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Was The Weimar Republic Doomed From The Start?

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Introduction

James Rowson October 2003 10YP Was The Weimar Republic Doomed From The Start? There is no one answer to a question such as this, only individual's opinions. In this essay I will explore both sides of the argument and come up with my own fact-based conclusion. Those people who claim that the Weimar Republic was "doomed" will say that this is clear from the day the Great War came to an end, November 11th 1918. When the Armistice was signed the German public were in complete shock and bitter outrage, immediately branding the Government the "November Criminals". Therefore, putting the Democrats in an awkward situation for whatever good they did whilst in Office the remembrance of the surrender would remain vivid in the public's mind, always giving them a disadvantage, as they were always disliked slightly even when performing at their best. So it is logic that a hated Government could never be as successful as a popular one. The same is true surrounding the signing of the Treaty of Versailles, ironically called a peace treaty. ...read more.

Middle

if the National Party won 15% off the votes in the election, they would be given 15% off the seats in the Reichstag. Whilst that seemed logical it was not a satisfactory state of affairs. Because, without one single ruling party there was continual arguments between parties with opposing views over legislations and this created a stalemate in Parliament. There were also coalitions formed in order to gain the majority in the Parliament, therefore turning the focus away from the running of the country, to backstabbing the other parties. Two other major factors in the downfall were the S.D.P's need to use violence to keep control and their rivalry with the Communists. If, as it was in the S.D.P's case, the leading party needed to use violence to maintain control and quash uprising it showed clearly their political weakness, not something a Government wants to show whilst attempting to steer a country towards a brighter tomorrow. They also feared a revolution similar to that in Russia in 1917. Germany in this period also became very dependent upon American loans through the Dawes Plan, which made the country look good to a visitor but did not spell a happy future for its citizens. ...read more.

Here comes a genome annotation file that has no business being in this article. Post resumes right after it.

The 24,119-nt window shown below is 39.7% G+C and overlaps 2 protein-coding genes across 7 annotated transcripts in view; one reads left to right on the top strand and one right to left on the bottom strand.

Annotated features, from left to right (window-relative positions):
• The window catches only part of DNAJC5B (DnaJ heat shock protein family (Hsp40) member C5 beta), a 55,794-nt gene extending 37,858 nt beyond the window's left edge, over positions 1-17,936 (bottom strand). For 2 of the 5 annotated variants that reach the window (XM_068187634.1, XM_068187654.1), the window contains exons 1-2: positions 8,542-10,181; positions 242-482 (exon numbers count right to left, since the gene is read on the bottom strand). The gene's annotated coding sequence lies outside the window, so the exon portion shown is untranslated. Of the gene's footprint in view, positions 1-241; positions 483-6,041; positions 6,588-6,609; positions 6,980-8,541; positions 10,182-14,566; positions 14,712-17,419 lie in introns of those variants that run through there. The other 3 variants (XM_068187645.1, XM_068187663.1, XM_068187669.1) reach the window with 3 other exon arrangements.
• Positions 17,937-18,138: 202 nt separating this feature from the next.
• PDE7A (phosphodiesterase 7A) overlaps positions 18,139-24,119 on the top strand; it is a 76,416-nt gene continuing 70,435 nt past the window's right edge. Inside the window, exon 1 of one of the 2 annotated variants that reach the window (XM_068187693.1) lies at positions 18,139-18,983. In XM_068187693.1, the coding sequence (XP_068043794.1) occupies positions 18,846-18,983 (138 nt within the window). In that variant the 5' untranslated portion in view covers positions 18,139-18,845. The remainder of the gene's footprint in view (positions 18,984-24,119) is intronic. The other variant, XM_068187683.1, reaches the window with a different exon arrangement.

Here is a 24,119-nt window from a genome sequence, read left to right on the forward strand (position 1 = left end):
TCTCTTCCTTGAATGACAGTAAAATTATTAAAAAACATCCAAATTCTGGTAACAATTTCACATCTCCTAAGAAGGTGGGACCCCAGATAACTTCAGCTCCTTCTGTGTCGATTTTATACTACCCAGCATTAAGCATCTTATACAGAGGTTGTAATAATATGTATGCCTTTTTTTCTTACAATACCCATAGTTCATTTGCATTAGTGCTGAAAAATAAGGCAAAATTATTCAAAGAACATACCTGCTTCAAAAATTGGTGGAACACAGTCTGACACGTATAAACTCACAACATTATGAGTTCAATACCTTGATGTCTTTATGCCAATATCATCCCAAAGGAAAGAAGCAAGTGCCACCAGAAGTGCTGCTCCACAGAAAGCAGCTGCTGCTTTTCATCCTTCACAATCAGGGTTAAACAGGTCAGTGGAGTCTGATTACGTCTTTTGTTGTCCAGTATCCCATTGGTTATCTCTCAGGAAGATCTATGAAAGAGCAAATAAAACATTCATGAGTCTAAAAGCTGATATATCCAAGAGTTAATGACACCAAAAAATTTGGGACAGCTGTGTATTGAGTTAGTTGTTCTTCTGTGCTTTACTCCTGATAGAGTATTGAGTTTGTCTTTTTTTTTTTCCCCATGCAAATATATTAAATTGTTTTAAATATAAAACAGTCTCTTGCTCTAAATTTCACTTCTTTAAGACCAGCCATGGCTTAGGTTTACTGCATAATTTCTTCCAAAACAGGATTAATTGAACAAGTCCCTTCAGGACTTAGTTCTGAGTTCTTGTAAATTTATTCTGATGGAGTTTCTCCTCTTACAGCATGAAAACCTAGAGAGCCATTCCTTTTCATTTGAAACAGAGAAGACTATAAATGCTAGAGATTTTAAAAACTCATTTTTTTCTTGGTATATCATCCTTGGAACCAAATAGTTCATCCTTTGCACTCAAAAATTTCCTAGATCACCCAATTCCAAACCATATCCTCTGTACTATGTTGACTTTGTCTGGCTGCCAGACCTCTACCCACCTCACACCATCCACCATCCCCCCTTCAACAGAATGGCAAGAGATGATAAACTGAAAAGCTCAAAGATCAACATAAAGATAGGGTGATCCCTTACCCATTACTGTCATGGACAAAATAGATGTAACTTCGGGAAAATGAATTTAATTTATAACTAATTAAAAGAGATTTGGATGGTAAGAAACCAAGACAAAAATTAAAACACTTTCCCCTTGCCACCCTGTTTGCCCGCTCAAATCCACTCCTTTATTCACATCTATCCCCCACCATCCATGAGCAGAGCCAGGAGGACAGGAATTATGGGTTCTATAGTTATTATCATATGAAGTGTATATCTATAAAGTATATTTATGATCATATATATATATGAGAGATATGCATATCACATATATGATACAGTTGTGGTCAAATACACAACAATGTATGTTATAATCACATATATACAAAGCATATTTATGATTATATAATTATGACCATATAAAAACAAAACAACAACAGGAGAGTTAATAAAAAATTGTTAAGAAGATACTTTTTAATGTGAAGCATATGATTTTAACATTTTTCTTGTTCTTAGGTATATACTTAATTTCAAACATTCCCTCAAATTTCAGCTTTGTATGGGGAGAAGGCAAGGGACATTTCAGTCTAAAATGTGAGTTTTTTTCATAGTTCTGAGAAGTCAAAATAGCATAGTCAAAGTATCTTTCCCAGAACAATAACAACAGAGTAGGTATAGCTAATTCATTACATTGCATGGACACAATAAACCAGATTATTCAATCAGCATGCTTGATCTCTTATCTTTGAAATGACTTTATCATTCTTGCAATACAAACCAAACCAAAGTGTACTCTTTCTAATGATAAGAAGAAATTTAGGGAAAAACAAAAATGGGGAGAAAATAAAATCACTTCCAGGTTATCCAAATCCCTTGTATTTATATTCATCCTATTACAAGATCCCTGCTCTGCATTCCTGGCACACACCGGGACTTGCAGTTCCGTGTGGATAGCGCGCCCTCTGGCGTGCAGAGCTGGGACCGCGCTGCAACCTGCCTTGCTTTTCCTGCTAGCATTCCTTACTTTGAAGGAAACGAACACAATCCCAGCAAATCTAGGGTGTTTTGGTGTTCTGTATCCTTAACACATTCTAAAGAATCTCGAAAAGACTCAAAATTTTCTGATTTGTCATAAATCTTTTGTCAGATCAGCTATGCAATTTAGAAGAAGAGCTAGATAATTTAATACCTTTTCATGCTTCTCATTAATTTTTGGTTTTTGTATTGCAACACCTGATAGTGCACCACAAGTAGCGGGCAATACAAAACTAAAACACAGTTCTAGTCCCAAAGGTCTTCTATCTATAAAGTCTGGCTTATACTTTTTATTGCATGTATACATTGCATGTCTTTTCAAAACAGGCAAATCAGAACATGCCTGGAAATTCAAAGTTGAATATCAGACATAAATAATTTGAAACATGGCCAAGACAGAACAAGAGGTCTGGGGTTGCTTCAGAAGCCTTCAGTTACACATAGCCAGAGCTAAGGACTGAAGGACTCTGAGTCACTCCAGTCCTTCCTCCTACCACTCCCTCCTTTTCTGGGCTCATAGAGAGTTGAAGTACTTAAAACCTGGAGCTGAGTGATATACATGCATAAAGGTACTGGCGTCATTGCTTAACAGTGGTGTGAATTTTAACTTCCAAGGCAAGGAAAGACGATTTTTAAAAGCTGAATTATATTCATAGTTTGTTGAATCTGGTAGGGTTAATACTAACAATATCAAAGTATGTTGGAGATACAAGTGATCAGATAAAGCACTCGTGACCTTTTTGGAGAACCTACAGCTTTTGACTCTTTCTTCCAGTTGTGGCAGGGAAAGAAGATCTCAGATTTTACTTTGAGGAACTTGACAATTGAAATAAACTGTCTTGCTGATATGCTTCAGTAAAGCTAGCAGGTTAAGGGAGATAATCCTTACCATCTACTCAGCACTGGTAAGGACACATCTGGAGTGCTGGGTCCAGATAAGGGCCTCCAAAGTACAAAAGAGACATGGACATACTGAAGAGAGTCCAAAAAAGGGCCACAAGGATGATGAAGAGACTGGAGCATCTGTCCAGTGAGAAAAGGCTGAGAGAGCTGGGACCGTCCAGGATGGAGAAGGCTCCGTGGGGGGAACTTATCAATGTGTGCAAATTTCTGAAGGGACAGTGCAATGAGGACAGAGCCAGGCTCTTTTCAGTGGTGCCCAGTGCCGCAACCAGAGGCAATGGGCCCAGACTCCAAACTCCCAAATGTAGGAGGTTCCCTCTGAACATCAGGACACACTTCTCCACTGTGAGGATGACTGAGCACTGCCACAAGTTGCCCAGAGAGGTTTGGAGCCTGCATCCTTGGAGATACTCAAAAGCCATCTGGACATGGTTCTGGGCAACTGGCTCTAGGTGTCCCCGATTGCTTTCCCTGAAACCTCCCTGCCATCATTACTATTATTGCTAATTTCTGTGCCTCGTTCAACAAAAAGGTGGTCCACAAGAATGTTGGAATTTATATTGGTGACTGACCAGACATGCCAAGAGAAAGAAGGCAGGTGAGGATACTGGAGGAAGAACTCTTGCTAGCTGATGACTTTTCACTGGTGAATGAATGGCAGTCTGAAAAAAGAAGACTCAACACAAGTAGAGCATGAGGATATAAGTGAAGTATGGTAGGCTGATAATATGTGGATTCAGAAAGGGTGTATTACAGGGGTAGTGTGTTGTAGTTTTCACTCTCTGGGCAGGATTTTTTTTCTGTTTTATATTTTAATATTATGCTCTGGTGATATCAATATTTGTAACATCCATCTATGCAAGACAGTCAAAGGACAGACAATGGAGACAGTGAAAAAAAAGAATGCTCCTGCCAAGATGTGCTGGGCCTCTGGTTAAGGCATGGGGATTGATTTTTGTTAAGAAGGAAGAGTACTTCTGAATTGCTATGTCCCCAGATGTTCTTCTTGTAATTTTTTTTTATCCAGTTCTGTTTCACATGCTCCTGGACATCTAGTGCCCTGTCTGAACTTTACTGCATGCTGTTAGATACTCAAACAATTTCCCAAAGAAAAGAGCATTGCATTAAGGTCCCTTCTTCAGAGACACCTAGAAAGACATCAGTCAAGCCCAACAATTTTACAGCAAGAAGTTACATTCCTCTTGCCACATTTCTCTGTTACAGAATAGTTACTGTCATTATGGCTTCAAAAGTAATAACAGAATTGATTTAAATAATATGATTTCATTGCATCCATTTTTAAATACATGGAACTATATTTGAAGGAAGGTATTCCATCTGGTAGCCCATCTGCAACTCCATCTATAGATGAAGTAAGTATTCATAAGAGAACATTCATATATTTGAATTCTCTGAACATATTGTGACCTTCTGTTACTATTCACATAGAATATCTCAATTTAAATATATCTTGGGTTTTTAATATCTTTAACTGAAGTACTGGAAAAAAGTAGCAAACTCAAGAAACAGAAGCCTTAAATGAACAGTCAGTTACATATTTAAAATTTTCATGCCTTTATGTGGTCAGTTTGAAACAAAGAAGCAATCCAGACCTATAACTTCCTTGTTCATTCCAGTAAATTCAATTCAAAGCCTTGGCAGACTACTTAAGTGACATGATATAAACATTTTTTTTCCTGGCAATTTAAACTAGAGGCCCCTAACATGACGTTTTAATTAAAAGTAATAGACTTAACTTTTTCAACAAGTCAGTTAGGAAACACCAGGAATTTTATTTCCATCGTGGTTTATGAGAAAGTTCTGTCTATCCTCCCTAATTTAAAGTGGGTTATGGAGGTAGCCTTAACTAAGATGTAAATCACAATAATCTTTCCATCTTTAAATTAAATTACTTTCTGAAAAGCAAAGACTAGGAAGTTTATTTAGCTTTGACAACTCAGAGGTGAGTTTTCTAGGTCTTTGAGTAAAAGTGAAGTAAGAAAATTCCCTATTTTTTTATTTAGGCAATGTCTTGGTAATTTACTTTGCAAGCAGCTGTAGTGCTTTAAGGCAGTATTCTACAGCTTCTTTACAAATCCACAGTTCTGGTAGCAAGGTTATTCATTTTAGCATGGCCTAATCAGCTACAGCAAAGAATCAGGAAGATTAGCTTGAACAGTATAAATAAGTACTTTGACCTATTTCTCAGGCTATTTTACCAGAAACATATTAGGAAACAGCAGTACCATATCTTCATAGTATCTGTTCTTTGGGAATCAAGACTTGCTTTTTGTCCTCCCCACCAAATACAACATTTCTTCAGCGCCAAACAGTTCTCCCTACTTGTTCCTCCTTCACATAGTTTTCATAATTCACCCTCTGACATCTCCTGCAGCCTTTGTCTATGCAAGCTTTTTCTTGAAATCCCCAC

Conclusion

Germany also went through a very affluent stage in the mid to late 1920's, the Golden Age. In this time the country's economy blossomed and the Government's public relations rose to an all-time high, and the optimists would believe that if Germany had remained in this stage for longer it would have missed the bad times of the early 1930's and would have continued on it's high. Along with this it would have almost sent the extremist parties into complete obscurity and would have meant no Hitler, no Nazis and no World War II. So there you have it the situation of the Weimar Republic in the pessimists view and in the optimists view, now time for my view. In my opinion the Weimar Republic was doomed to fail because of the serious flaws in Versailles Treaty, which left the country unable to stand unaided and the German constitution left the country exposed to extremists. The argument put forward by the pessimists seems for based on fact and logic, whilst the optimist's views seem more to be based upon ifs and buts not a solid argument. So in conclusion, the Weimar Republic was doomed to failure, no doubt about it. The End ...read more.

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